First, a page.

In the debate over oil supplies, July 2007 may be seen as a turning point. The International Energy Agency, a body set up to advise OECD nations on energy supply and security, broke with its previous optimistic projections of world oil supply and threw the future of oil into doubt. The IEA’s recently released “Medium-Term Oil Market Report” (PDF 1.87MB) reads like a summary of peak oil concerns made acceptable for the ears of government by occasional disclaimers to the contrary. However, its central declaration is clear:
Despite four years of high oil prices, this report sees increasing market tightness beyond 2010, with OPEC spare capacity declining to minimal levels by 2012 … It is possible that the supply crunch could be deferred [by decreased demand growth] - but not by much.
As the chart above indicates, even if growth in demand is lower that expected, growth in oil supply nevertheless fails to meet growth in projected demand by 2011. If world demand growth is higher, then the oil shortages come sooner.
The chart above also shows a number of other interesting points. While considerable new supply should come on stream in 2008 (and lead to a temporary drop in fuel prices) there is less optimism for later years. Also, the growth of biofuels, while significant, is relatively limited. (When examining the chart, remember the world is currently using about 85 million barrels of oil per day [mb/d].)
It has been the habit of previous Medium Term Reports to assume that the OPEC nations will raise production to meet any shortfall in growth from non-OPEC suppliers. However, now this report declares:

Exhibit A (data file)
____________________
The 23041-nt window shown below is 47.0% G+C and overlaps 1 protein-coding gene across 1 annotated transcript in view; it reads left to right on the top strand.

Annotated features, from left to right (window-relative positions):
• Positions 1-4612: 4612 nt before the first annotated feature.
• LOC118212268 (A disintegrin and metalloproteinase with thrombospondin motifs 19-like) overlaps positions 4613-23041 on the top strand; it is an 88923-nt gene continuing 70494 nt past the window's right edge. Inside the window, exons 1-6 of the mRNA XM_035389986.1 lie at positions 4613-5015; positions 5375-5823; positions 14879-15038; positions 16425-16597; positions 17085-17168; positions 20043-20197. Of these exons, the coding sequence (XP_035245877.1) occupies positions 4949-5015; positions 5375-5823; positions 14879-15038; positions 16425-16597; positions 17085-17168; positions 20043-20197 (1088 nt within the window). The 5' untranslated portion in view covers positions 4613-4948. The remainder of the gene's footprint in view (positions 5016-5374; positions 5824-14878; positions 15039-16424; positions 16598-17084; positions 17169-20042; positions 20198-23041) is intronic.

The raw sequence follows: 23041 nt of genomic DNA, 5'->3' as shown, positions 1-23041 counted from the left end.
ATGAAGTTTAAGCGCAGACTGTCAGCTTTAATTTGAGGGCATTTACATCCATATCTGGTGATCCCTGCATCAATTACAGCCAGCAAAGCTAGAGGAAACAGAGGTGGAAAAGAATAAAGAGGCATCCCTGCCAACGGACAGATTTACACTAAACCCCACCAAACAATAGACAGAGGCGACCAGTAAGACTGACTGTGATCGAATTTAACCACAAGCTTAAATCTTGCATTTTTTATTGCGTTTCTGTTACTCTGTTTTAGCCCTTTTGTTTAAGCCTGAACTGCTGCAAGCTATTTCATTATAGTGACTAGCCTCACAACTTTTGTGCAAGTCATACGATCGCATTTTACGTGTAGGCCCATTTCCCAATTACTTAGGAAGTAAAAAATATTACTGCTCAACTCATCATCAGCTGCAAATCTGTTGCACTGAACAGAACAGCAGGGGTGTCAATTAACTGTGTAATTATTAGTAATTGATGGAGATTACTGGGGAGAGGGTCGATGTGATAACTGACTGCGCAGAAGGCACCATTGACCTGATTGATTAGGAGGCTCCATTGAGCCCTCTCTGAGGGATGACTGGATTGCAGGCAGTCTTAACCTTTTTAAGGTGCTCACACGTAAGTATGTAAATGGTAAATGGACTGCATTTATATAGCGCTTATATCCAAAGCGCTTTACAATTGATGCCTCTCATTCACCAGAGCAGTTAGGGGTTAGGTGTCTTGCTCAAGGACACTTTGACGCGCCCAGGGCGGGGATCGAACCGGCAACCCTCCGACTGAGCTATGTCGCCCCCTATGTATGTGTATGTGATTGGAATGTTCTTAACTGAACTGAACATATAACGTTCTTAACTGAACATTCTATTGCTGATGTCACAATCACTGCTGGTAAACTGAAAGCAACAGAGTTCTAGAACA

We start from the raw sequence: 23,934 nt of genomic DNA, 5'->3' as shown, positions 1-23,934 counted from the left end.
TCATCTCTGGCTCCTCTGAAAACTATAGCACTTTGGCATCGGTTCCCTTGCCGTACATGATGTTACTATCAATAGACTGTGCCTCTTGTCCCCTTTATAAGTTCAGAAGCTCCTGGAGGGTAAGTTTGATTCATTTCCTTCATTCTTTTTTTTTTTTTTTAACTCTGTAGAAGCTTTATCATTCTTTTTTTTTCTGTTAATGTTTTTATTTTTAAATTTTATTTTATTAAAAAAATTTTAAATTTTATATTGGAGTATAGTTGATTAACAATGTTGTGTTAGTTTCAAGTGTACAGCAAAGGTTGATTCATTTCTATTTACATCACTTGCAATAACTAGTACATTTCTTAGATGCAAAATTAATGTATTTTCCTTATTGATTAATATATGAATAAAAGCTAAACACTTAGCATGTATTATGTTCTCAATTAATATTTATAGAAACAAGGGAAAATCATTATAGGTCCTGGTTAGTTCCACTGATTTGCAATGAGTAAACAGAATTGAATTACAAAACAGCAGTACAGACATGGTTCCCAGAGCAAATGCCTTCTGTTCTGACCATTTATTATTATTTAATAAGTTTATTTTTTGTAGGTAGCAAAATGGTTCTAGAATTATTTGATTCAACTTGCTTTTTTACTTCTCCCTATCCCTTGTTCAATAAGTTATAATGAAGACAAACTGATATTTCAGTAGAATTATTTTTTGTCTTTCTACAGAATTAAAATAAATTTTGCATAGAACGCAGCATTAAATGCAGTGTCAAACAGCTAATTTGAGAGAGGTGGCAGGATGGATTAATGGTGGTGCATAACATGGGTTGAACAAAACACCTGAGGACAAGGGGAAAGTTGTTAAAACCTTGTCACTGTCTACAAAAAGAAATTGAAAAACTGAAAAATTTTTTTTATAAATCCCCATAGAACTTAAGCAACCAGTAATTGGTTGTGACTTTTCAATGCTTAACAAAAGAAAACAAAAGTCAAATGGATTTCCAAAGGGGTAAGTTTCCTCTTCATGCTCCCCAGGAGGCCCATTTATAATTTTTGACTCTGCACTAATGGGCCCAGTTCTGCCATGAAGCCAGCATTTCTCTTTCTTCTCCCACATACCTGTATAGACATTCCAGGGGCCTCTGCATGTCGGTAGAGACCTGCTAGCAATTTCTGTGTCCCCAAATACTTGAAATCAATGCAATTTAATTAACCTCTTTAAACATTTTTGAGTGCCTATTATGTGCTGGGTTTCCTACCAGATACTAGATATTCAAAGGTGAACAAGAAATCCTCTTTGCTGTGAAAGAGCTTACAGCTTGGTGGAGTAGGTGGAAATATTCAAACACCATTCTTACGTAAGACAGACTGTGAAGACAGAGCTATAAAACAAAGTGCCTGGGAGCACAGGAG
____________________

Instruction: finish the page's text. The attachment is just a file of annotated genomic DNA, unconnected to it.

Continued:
Recent history would suggest that a conservative approach to OPEC capacity is justified.
Despite the declaration of caution, the IEA then makes assumptions of Saudi Arabian capacity that are not justified by its production performance over the past few years, including recent times when oil prices have been high and would reward maximal production.
As illustrated by an insightful comment on the website, www.theoildrum.com, the IEA assumes current Saudi capacity that is probably over 1mb/d greater than reality. Saudi Arabia’s declared ability to increase production is very important in the IEA’s growth projections for the next five years but in the contrarian peak-oil community there is considerable debate over the truth behind Saudi Arabia’s claims.
The IEA report is also quite upbeat about new refinery capacity coming online, especially in the Middle East and China, and the effects this will have on fuel availability - at least for everything other than shipping (see below). As the world’s easily extracted oil comes to an end, the "heavier" (more viscous), more "sour" (higher sulfur) grades remain. This oil requires greater processing by refineries before it can be used but world refinery capacity has recently be struggling to cope with demand due to decades of underinvestment. However, that is now changing:
The refining industry … has responded to market incentives. Investment in sophisticated refinery capacity is continuing apace … a significant improvement in refinery flexibility is foreseen.
Interestingly however, this increased refinery capacity shows that every silver-lined cloud has a black interior. At the moment, shipping uses heavy grade fuel oil that is cheaper than the lighter grades of oil more suited to gasoline and diesel fuel production. However, if the capacity exists to refine heavier oil grades into gasoline then:
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